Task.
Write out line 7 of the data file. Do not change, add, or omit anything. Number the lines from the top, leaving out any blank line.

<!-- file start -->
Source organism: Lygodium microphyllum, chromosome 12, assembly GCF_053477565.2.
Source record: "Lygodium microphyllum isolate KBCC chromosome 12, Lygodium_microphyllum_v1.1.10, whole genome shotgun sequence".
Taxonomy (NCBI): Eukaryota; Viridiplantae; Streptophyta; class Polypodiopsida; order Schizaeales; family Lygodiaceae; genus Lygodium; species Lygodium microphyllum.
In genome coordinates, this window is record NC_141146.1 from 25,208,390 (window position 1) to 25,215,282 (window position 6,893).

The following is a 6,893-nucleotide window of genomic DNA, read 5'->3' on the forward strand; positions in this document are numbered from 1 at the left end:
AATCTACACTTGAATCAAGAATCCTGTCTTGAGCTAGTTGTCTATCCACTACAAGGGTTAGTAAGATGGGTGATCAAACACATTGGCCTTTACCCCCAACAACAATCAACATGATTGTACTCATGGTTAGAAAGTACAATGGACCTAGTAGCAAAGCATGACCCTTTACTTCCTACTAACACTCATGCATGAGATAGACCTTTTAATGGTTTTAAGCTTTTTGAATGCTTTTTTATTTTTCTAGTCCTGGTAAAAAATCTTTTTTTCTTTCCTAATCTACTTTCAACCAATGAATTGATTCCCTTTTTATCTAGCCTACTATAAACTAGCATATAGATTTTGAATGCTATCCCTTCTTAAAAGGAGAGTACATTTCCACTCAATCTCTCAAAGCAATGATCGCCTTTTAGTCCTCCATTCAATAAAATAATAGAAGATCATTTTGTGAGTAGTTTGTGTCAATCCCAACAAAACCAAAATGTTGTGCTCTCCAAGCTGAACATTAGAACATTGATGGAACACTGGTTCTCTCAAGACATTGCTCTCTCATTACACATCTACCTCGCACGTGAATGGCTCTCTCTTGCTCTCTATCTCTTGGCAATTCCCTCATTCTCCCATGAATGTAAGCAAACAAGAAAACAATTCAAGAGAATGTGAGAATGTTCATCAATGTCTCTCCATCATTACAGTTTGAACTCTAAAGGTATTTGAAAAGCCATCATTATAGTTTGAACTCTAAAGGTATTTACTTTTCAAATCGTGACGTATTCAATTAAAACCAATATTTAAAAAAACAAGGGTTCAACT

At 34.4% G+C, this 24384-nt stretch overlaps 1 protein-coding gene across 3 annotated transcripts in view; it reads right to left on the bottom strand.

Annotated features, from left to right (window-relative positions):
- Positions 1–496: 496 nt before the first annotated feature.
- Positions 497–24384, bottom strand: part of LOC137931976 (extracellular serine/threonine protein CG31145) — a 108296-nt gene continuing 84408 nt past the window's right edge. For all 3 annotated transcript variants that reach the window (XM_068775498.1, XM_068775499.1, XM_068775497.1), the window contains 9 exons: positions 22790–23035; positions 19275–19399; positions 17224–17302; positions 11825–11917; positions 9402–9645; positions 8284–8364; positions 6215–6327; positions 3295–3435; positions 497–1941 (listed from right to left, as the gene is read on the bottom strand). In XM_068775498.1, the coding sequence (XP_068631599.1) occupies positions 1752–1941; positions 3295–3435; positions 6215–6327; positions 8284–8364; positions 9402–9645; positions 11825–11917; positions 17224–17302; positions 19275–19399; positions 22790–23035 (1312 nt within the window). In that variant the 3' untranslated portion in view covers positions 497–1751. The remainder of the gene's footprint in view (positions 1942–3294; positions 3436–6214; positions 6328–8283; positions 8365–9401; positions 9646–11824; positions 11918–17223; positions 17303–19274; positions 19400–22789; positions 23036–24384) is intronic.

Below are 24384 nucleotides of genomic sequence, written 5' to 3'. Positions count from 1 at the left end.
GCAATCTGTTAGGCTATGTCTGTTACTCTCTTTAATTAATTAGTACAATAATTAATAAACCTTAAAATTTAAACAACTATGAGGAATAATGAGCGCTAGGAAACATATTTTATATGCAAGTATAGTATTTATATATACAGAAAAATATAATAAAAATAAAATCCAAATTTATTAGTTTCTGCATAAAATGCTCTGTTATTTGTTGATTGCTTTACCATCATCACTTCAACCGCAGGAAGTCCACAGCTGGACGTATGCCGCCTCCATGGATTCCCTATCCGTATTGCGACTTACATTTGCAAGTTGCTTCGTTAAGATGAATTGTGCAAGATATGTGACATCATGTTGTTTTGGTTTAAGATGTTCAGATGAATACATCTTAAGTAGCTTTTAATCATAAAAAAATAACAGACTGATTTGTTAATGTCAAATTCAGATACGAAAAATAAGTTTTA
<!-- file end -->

At 34.4% G+C, this 24384-nt stretch overlaps 1 protein-coding gene across 3 annotated transcripts in view; it reads right to left on the bottom strand.